Nelson defined gym anxiety as “a nervousness about being judged and being watched.” This description resonated with Faltz, as her experiences at the SDFC were characterized by a fear of seeing people she knew. Due to her anxiety about going to the gym, Faltz does not go to the SDFC anymore.

But for Nelson, gym anxiety doesn’t only mean being hyper aware of using a machine correctly or lifting weights with proper form — it is also to protect herself and her service dog, Dublin, from unwanted stares and whispers from other gym-goers.

Nelson stopped going to the gym because of the stigma she said can come with bringing a service dog to the gym. As a disabled person, Nelson feels she “inherently doesn’t fit into” the gym culture at ASU.

“I’m not only worrying about myself, but I have to worry about my dog,” Nelson said. “How does he act? Will he be spooked? Will people try to mess with him? And then also, how will people view me as a disabled person working out? It adds another layer to things.”

Julie Schuldt, a graduate student pursuing a master’s in global management and a group wellness instructor for the SDFC, sees communication as one of the key steps the SDFC is taking to make the gym a more inclusive space to people with disabilities. She encourages people with disabilities to talk to someone at the front desk or a manager in order to make their workout fit their needs.

Students who need additional support shouldn’t have to feel like they have to navigate the gym all on their own, Schuldt said. The SDFC has equipment that can be used by individuals with a physical disability, Schuldt added.

In group wellness classes, for example, instructors are encouraged to meet people where they are instead of applying one expectation to all participants. “In my Zumba classes, where there is no equipment, I make sure that there are different levels of choreography so that everyone (who) is there can feel included,” Schuldt said.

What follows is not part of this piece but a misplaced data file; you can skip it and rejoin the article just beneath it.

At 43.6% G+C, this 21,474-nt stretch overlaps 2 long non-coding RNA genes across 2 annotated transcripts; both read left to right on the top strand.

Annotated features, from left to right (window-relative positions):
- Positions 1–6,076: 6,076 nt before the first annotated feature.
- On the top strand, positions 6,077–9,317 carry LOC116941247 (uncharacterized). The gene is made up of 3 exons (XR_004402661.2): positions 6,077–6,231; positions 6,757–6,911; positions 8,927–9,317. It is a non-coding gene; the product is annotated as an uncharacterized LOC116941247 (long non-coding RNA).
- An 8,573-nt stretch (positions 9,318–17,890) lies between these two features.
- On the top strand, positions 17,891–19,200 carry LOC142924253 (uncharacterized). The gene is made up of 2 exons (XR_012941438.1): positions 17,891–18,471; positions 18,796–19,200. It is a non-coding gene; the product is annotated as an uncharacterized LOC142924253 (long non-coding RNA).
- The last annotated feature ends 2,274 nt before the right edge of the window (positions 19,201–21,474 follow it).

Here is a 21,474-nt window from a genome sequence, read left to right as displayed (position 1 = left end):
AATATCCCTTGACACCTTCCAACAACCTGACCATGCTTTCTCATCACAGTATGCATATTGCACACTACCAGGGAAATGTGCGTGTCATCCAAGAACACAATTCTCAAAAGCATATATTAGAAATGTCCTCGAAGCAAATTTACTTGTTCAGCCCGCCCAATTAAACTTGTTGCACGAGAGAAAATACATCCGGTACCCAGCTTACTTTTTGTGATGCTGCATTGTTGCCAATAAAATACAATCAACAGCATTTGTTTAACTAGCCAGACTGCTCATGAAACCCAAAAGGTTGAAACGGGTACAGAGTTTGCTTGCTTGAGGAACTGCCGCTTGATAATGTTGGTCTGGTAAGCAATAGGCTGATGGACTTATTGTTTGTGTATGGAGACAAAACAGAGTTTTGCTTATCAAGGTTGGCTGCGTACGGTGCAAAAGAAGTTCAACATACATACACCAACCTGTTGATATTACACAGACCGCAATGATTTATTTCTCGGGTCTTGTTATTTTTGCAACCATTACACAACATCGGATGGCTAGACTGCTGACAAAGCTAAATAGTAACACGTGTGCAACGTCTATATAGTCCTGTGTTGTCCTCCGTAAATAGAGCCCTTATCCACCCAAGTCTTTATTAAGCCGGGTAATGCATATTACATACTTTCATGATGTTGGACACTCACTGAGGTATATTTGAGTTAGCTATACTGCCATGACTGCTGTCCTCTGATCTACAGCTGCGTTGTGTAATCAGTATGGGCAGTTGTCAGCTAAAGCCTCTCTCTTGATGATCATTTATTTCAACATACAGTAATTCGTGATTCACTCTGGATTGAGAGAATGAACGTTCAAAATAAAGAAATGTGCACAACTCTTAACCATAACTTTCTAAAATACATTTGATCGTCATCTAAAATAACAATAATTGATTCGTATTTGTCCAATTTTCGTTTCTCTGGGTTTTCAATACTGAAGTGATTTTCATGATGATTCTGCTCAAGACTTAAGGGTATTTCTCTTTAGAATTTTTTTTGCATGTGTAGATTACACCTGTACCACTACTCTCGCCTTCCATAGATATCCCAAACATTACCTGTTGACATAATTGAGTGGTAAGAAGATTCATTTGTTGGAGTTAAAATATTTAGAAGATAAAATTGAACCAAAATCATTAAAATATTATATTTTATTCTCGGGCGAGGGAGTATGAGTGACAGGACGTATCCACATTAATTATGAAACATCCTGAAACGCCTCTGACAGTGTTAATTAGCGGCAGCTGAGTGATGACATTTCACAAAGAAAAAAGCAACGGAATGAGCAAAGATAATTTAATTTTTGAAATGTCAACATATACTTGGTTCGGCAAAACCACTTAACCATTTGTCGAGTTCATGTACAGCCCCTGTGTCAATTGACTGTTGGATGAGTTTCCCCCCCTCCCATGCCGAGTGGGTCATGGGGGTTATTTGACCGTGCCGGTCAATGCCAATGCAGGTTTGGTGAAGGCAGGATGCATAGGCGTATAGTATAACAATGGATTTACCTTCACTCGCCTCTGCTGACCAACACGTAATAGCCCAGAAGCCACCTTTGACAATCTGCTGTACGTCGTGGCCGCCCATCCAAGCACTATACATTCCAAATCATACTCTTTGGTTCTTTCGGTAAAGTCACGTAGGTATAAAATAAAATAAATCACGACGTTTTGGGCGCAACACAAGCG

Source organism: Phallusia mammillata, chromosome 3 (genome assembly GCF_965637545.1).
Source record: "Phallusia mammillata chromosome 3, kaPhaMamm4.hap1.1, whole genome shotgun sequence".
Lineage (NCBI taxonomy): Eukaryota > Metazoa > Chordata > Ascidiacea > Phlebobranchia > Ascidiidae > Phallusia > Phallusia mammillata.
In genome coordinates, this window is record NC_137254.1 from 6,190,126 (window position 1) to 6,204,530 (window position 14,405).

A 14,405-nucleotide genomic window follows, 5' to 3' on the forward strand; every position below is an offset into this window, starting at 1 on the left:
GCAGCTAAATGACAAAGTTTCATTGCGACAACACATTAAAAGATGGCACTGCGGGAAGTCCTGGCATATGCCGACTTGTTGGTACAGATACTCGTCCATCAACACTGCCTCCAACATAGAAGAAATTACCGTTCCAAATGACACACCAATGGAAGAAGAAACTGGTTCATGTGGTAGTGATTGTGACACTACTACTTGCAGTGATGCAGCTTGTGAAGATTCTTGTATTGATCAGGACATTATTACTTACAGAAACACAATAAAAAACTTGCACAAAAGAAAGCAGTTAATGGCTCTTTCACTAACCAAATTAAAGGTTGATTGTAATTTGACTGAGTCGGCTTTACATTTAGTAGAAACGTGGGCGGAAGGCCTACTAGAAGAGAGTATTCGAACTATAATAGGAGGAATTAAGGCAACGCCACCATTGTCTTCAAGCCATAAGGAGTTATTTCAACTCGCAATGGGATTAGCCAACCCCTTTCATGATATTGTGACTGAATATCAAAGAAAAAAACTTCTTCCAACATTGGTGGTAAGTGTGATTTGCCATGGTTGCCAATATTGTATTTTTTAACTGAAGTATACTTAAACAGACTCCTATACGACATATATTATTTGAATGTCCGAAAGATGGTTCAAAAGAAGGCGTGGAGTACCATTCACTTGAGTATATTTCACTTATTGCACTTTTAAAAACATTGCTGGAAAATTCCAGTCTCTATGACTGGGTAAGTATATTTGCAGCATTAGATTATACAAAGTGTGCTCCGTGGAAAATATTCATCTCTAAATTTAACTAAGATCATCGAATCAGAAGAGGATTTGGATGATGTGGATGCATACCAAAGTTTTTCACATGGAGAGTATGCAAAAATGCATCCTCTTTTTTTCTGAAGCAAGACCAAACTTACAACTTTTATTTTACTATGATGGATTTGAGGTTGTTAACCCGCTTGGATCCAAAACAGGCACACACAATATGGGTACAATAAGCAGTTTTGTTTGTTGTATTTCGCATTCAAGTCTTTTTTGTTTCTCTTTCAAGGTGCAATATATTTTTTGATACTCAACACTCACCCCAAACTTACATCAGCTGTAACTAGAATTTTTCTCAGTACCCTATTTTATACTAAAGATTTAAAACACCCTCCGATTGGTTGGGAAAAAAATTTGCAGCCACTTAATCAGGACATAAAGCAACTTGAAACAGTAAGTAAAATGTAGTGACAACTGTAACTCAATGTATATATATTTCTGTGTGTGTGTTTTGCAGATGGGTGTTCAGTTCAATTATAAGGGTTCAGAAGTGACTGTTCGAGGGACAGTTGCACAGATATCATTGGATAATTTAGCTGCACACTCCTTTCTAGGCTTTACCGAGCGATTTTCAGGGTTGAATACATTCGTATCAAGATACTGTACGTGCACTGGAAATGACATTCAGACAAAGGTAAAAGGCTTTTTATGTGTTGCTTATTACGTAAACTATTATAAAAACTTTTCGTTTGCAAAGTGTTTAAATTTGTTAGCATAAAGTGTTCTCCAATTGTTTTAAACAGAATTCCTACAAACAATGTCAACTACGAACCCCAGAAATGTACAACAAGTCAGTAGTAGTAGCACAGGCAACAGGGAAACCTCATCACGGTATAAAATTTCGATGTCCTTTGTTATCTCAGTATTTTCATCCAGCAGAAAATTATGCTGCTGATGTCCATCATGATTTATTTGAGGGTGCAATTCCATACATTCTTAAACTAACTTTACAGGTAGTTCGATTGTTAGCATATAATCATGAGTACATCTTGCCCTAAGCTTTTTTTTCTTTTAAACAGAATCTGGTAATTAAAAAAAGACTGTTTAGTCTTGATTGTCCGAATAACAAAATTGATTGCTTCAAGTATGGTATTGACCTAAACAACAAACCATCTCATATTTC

One month down

As the year progresses and crowds in gyms dwindle, Schuldt continues to reinforce the idea that the gym becomes less daunting with time and consistent effort. In both her cycle and Zumba classes, she emphasizes that even if the workout feels difficult now, “the more you come, the better it’s going to be.”

“I think there’s a big misconception of people going to the gym for the first time that it’s really obvious that it’s their first time and that they’re going to be judged,” Schuldt said. “The reality is, people go to the gym to look at themselves in the mirror.”

To alleviate gym anxiety, Schuldt suggests people tour the gym before their first exercise. Knowing where the equipment, bathrooms and water fountains are could play a factor in preparing for a workout, she said.

“Make sure you have music if you want music, make sure you bring your water, make sure you’ve eaten well during the day,” Schuldt said.

Abdollahzadeh said having a “gym buddy” could not only help to hold you accountable, but also help you both enjoy your time at the gym more.

Whether it be hitting the gym or making any range of routine changes in this new year, it’s never too late to dedicate time and space to your own well-being — even if that change happens over one month in.

Edited by Sam Ellefson, Camila Pedrosa, Alexis Moulton and Greta Forslund.

This story is part of The Culture Issue, which was released on Feb. 8, 2023. See the entire publication here.

Reach the reporter at and follow @abbygisela on Twitter.